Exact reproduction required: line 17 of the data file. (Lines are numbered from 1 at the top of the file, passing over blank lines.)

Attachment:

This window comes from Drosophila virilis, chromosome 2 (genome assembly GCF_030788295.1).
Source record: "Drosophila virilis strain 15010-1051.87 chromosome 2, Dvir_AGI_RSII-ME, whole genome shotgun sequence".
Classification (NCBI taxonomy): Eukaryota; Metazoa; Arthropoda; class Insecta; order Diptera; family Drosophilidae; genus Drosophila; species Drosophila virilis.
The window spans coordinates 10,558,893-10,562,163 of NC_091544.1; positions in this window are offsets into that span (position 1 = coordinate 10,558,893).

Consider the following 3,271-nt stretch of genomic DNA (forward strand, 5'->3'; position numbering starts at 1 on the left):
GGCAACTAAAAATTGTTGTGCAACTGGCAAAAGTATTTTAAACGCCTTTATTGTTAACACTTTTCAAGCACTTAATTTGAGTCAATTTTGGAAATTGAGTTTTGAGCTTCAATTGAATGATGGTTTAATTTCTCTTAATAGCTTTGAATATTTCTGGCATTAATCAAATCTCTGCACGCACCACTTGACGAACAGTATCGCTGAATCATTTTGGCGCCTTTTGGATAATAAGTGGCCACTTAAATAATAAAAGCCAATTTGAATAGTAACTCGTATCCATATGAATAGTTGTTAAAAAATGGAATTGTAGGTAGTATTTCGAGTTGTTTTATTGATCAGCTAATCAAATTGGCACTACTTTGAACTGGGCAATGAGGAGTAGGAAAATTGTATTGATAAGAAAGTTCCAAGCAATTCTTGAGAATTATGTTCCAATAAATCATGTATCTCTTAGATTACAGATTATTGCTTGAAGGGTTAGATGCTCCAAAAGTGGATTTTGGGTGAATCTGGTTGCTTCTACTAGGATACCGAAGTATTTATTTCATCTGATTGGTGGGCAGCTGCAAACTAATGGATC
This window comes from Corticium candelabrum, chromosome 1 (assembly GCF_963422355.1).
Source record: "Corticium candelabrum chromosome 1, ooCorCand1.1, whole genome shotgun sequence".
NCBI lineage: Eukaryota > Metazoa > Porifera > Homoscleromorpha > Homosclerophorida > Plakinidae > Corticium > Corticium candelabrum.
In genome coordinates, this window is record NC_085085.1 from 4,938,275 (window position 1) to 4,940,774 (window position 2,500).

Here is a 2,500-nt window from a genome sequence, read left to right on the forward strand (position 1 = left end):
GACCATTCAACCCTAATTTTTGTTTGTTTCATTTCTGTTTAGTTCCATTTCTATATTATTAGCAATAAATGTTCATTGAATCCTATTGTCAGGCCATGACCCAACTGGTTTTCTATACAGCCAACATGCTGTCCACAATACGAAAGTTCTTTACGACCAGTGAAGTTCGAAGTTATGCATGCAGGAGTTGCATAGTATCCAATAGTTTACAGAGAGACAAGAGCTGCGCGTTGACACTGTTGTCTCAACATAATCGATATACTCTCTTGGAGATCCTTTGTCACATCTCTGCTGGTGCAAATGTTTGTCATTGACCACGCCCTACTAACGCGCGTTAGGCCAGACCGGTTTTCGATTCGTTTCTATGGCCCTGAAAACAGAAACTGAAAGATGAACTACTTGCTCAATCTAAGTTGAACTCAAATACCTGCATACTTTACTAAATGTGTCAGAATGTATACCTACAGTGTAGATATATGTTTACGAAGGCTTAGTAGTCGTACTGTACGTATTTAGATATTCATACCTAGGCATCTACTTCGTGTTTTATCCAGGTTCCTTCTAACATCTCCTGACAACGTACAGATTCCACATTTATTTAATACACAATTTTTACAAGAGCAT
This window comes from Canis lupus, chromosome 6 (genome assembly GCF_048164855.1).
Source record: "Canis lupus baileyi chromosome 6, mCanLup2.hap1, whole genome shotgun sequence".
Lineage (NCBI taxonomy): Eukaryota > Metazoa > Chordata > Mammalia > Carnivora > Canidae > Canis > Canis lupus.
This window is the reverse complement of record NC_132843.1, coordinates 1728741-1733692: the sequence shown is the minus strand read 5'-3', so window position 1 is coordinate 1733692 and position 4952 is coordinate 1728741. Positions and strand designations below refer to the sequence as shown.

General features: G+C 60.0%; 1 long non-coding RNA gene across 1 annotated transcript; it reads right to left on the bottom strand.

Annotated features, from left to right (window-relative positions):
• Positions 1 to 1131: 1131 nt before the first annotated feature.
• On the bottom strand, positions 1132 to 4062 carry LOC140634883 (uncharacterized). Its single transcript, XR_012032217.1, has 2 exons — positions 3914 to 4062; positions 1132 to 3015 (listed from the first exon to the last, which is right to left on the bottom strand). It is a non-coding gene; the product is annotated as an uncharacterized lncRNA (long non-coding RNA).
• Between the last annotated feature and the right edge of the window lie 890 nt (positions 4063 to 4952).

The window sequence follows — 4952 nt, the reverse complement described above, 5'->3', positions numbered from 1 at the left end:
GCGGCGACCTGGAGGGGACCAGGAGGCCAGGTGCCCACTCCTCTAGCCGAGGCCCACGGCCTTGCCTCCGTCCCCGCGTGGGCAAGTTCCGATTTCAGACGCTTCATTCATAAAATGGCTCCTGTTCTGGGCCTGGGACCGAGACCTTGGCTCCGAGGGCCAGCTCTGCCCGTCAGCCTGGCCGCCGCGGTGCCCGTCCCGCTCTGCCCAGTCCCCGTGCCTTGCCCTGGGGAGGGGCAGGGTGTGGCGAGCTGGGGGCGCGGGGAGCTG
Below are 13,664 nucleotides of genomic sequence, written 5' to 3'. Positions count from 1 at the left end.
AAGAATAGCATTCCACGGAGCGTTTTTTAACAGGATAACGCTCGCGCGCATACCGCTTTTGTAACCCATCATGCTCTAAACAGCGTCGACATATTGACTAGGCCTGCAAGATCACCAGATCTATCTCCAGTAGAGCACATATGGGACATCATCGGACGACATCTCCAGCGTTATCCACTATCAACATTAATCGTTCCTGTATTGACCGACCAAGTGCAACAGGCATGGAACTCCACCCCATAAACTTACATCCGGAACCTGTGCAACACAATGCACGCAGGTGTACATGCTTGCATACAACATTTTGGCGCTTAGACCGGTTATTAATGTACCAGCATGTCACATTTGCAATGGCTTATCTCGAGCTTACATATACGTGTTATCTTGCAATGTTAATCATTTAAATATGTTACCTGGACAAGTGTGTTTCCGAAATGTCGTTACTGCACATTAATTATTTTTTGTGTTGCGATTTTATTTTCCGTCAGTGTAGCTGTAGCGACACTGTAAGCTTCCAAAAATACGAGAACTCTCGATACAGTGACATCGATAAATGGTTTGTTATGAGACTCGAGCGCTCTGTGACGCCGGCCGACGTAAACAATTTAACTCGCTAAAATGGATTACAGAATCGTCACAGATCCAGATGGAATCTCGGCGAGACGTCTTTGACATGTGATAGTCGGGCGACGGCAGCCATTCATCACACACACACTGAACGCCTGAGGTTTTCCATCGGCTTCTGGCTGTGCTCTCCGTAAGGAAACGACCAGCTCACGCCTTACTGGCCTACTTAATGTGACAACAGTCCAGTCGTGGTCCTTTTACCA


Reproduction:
General features: G+C 60.0%; 1 long non-coding RNA gene across 1 annotated transcript; it reads right to left on the bottom strand.